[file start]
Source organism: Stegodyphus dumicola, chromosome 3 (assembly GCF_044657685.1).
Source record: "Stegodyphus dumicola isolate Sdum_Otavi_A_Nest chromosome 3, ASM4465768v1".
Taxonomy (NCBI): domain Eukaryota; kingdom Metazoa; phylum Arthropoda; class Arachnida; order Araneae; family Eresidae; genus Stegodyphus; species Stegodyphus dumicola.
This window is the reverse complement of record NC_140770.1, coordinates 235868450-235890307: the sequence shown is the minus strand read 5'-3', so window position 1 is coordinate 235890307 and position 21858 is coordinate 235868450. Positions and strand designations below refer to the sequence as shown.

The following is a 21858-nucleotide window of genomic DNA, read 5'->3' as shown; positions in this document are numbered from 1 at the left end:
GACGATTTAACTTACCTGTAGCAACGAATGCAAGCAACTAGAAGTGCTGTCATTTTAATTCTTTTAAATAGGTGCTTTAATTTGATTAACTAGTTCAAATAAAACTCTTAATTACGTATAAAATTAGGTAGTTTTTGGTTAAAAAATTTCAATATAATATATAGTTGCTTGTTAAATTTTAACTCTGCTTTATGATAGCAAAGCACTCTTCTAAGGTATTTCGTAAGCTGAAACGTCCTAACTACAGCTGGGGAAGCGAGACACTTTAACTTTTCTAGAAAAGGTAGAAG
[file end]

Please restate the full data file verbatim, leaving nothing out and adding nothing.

Source organism: Stegodyphus dumicola, chromosome 3 (assembly GCF_044657685.1).
Source record: "Stegodyphus dumicola isolate Sdum_Otavi_A_Nest chromosome 3, ASM4465768v1".
Taxonomy (NCBI): domain Eukaryota; kingdom Metazoa; phylum Arthropoda; class Arachnida; order Araneae; family Eresidae; genus Stegodyphus; species Stegodyphus dumicola.
This window is the reverse complement of record NC_140770.1, coordinates 235868450-235890307: the sequence shown is the minus strand read 5'-3', so window position 1 is coordinate 235890307 and position 21858 is coordinate 235868450. Positions and strand designations below refer to the sequence as shown.

The following is a 21858-nucleotide window of genomic DNA, read 5'->3' as shown; positions in this document are numbered from 1 at the left end:
GACGATTTAACTTACCTGTAGCAACGAATGCAAGCAACTAGAAGTGCTGTCATTTTAATTCTTTTAAATAGGTGCTTTAATTTGATTAACTAGTTCAAATAAAACTCTTAATTACGTATAAAATTAGGTAGTTTTTGGTTAAAAAATTTCAATATAATATATAGTTGCTTGTTAAATTTTAACTCTGCTTTATGATAGCAAAGCACTCTTCTAAGGTATTTCGTAAGCTGAAACGTCCTAACTACAGCTGGGGAAGCGAGACACTTTAACTTTTCTAGAAAAGGTAGAAG